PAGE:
The Soviets were great airbrushers. Say a Party official fell out of favor. His name would have to be scrubbed from all literature, and his face from all pictures. They were simply “airbrushed” away. (An early form of photoshopping, ideological division.)
This practice continues in the Communist world, and perhaps in other worlds, or sub-worlds, as well. An article tells us, “North Korea airbrushes Kim Jong-un’s ‘purged’ uncle out of documentary.”
One minute “Bob’s your uncle” — I believe this is a British expression — and the next minute he’s not.
The other day, some of us righties were discussing IRS auditing: A number of Obama critics have found themselves audited. Now, maybe their criticisms of Obama have nothing to do with their being audited. Maybe they would have been audited regardless. But knowing what we know about the abuse of the IRS by this administration — how can people be sure? Don’t they have a right to their suspicions?
This makes me think of affirmative action, a.k.a. race preferences. In our country, we hire by race, admit by race, and award contracts by race. (By “admit,” I mean admit students to universities.) There are arguments for and against these practices.
Now, it could very well be that you would have been hired, admitted, or awarded regardless — regardless of race. But knowing what you know, how can you be sure? How can you help being suspicious? How can others help it?
This, of course, is one of the rotten effects of affirmative action.
I would like to recommend an article by Lou Cannon, a friend of mine, and one of the finest journalists in America. (Also a fine historian, as he has shown in many books.) The article is about FDR, Reagan, and speechmaking. Each president had a knack for editing speeches, to the betterment of those speeches.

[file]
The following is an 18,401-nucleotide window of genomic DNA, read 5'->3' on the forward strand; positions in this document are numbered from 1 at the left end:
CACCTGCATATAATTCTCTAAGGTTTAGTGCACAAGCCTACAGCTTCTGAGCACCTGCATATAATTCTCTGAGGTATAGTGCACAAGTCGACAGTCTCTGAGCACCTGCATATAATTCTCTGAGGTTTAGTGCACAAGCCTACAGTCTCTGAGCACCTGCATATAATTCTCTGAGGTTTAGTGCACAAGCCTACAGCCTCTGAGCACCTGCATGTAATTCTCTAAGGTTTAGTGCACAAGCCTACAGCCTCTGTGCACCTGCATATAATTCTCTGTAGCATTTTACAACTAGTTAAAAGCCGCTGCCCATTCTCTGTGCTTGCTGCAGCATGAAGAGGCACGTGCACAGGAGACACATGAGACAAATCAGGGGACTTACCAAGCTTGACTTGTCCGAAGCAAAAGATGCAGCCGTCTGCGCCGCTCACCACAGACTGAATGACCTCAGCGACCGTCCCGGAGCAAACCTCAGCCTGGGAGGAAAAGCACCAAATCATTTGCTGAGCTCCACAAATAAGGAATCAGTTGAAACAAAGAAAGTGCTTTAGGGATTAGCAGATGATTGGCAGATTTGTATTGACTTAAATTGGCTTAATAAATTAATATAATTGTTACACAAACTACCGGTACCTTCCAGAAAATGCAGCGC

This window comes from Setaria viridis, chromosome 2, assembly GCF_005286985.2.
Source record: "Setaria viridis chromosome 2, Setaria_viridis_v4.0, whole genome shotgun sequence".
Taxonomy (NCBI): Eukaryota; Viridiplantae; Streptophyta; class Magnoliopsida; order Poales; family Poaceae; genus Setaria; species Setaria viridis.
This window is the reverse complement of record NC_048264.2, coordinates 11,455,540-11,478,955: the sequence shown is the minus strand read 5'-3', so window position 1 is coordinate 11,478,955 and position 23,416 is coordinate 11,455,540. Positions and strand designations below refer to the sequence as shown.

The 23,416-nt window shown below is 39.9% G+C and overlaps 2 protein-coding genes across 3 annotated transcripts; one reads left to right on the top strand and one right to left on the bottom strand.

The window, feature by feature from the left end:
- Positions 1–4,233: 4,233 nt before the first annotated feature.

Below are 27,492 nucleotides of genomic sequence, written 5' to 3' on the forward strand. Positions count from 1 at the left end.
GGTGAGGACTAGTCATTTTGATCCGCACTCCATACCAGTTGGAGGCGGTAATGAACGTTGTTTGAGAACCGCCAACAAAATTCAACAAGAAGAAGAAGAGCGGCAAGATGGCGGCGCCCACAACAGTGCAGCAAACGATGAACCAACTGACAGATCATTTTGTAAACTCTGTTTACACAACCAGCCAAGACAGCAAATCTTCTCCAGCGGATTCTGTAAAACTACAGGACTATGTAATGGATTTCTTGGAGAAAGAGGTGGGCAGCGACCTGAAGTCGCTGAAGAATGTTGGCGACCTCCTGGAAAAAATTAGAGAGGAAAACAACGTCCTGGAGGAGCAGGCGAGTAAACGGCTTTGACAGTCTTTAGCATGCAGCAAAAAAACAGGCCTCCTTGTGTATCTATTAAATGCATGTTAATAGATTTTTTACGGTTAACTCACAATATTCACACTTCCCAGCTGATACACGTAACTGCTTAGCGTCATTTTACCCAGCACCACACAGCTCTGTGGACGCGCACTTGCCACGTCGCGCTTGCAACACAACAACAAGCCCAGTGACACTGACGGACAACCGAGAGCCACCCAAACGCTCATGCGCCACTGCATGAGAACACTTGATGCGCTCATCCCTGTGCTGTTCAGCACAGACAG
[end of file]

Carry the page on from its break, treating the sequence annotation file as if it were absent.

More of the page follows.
Lou gives this example (among others, of course): Reagan was given a draft that said, “My fellow Americans, I am coming before you tonight about a matter that continues to weigh heavily on our minds — the attack last week by the Soviet Union against 269 innocent men, women and children aboard an unarmed Korean passenger plane. This is a crime against humanity we can never forget.”
He changed it to, “My fellow Americans, I am coming before you tonight about the Korean airline massacre — the attack by the Soviet Union against 269 innocent men, women and children aboard an unarmed Korean passenger plane. This crime against humanity must never be forgotten, here or throughout the world.”
To read this interesting and unusual article, go here.
Care for some music? My “New York Chronicle,” in the December New Criterion, is here. For a review of a recent Rosenkavalier at the Metropolitan Opera, go here. And for some remarks on a New York Philharmonic concert, go here.
That ought to hold you, for now . . .
Care for some language? At my local Subway sandwich shop, I ask for “vinegar and oil.” And the nice Bangladeshi girls repeat back, almost always, “oil and vinegar.” I don’t know if they are conscious of doing it. But they do. To them, “oil and vinegar” sounds natural, and “vinegar and oil” must not. For whatever reason, “vinegar and oil” is what comes to my mind, or off my tongue.
Pairings are an interesting subject. Almost everyone says “mom and dad,” not “dad and mom.” The very phrase “dad and mom” sounds odd. “Uncle and aunt” sounds odd too. People say “aunt and uncle.” “Jelly and peanut butter” sounds very odd. We say “peanut butter and jelly.”
Ah, language! An amusing and enriching subject, in a hundred ways (at least). I could go on all day, as you well know. Instead, I’ll knock off, saying, have a good one.